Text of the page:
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Towson lawyer’s love of dogs leads to novel idea

Towson attorney Kim Manuelides with two dogs.

Towson attorney Kim Manuelides with two dogs.

Along with balancing holiday preparations and her work for a Towson real estate firm, Kimberly A. Manuelides has also spent the last month participating in book signings for her novel, “Getting Home.”

“I was just so giddy about the whole process I was like, ‘Guess what! I wrote a book!'” she said. “Everybody at the office here has been so supportive.”

Manuelides is of counsel at Sagal, Filbert, Quasney & Betten, P.A. but has been passionate about animals most of her life. She and her husband adopted an Entlebucher Sennenhund 15 years ago then adopted a second soon after.

Two recent adoptions, Bonnie and Atari, inspired “Getting Home,” which is written from the perspective of two rescue dogs and their elderly canine mentor. The book details how a difficult past can impact dogs and how they overcome traumatic experiences.

“It’s fascinating, to me, how people have reacted to” the book Manuelides said. People stop her to talk about their similar experiences with rescue animals.

“If you’ve known, even, an adopted child, it resonates,” she said.

‘I’m going to explode’

Manuelides started writing after taking Bonnie and Atari out to the park for the first time. She prepared for the worst, fearing runners, bikers and other strange things could spook the pair. But the dogs did fine and, as they returned to the car, she wondered what they were thinking.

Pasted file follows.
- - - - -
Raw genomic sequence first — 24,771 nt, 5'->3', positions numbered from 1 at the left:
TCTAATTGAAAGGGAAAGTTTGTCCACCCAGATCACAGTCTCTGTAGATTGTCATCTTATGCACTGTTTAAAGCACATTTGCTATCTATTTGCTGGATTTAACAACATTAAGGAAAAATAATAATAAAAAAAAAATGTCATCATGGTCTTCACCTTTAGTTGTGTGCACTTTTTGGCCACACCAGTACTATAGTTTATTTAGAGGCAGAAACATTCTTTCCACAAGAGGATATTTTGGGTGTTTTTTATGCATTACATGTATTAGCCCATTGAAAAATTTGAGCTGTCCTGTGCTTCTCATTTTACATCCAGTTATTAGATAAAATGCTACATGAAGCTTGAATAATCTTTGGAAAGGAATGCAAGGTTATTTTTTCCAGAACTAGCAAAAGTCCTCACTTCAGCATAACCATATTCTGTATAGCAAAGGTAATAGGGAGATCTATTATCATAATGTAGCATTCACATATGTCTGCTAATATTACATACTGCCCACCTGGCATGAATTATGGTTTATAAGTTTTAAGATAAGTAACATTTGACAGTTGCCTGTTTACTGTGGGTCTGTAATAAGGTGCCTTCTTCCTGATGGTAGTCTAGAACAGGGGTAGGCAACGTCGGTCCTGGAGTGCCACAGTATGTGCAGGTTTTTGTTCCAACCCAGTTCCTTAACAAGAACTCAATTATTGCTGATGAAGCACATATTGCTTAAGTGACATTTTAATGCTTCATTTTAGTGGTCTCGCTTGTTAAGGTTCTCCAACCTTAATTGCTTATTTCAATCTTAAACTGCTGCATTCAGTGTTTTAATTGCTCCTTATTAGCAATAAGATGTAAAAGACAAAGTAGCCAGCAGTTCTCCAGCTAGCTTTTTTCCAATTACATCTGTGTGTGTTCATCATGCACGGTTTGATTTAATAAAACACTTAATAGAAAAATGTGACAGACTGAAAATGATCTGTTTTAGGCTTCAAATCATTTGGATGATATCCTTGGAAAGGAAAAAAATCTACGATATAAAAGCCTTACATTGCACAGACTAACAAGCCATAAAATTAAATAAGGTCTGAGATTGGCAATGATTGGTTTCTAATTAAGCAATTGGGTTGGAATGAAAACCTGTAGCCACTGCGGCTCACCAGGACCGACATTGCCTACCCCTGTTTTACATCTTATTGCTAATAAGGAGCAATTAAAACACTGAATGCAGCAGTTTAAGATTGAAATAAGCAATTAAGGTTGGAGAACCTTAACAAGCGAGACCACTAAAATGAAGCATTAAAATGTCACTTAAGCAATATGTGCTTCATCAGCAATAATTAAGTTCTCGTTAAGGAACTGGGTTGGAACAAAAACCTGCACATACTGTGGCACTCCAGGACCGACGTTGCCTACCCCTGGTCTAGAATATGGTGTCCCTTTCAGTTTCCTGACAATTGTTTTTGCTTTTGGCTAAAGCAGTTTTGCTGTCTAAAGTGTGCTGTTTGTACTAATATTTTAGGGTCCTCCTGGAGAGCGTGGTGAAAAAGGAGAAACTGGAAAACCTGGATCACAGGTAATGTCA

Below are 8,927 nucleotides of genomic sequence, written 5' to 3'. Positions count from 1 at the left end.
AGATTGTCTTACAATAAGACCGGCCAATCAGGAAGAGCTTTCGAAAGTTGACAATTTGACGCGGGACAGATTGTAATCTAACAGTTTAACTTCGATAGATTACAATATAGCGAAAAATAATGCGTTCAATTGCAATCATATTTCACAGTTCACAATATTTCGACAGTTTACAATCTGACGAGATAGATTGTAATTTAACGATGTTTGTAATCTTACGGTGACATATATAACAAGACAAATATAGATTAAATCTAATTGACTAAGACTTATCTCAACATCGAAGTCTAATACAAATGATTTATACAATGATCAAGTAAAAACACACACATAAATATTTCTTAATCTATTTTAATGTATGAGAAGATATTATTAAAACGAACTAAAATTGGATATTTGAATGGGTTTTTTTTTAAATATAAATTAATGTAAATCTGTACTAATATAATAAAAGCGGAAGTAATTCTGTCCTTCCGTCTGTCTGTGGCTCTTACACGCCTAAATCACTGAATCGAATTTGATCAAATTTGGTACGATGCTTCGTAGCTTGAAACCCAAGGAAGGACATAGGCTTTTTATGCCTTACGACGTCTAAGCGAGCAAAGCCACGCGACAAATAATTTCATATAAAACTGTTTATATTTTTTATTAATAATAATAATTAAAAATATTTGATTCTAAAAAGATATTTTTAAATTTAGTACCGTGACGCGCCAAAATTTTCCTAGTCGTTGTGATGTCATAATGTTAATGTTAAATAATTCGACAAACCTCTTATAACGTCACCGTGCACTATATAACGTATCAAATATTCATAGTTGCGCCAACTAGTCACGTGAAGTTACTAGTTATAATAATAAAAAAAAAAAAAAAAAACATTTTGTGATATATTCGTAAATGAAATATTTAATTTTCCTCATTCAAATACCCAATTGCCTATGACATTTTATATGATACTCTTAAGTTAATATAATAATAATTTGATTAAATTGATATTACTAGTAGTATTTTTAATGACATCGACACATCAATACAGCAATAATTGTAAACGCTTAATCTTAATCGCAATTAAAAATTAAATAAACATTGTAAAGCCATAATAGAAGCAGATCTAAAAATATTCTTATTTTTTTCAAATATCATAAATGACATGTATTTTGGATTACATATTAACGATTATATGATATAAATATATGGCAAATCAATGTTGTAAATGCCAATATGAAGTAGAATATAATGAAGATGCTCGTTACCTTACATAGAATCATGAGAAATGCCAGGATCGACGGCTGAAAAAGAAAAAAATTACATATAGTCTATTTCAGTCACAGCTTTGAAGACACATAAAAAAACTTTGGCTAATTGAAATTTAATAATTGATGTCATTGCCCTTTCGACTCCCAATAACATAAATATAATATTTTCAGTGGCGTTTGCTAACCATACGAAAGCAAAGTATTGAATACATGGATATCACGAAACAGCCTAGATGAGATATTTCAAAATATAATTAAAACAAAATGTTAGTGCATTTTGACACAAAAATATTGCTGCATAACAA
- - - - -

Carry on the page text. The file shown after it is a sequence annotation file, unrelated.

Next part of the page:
“This dialogue just started in my head,” she said. “By the time I got home I thought, ‘If I don’t write this down, I’m going to explode.”

The elderly dog in the story is based on Sasha, who died earlier this year at 16, and was a steadying influence on Bonnie and Atari.

“It was a good way to reminisce about Sasha as she got older,” Manuelides said.

Though she wrote the book as a creative and therapeutic exercise a little more than a year ago, Manuelides said family and friends who read the manuscript recommended she look into getting it published.

Munuelides said she used her legal connections to find her eventual publisher, finding Baltimore-based 1st Ride Publishing.

Learning the ropes

The process has been fascinating for a first-time author, and Manuelides said she learned a lot about the industry from going through the editing and publishing process.

The training club and agility class where Manuelides takes her dogs hosted impromptu signings for the book, which was released at the end of October, and the publisher has held several signings for Manuelides, occasionally with other authors.

Manuelides is donating the profits from the book. Money from the first run of 100 copies went to the Ohio-based animal rescue where Bonnie and Atari were taken off “death row.” Remaining profits will be distributed to local animal charities, Manuelides said.

Manuelides said she hopes readers see the emotional journey dogs take when they have multiple homes and problems socializing. She began work on a sequel recently based on other rescue dogs she knows.

“They’re going to love you, but they’re also probably going to be scared of you and come with a lot of baggage you will need to deal with,” she said.